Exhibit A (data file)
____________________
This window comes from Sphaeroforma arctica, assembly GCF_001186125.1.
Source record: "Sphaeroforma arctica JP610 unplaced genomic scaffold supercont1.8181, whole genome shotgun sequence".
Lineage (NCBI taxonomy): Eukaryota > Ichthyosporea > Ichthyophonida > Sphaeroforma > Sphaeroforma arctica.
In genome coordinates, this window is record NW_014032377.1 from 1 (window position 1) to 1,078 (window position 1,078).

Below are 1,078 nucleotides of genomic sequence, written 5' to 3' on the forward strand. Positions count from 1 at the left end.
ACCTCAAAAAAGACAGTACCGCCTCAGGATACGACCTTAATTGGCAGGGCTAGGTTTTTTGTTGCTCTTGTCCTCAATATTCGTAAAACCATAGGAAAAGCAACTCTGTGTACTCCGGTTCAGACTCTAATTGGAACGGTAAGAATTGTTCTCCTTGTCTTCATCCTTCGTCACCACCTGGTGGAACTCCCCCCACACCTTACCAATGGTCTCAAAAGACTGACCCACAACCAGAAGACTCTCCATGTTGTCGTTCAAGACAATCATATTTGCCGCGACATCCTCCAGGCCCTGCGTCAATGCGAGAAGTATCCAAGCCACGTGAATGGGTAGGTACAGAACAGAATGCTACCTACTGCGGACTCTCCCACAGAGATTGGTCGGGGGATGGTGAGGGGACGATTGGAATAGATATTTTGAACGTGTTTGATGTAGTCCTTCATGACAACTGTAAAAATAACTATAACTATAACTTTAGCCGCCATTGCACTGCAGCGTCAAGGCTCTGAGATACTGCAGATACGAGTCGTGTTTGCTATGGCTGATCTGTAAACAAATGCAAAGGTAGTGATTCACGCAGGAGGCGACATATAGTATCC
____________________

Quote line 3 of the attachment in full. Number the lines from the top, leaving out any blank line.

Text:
Lineage (NCBI taxonomy): Eukaryota > Ichthyosporea > Ichthyophonida > Sphaeroforma > Sphaeroforma arctica.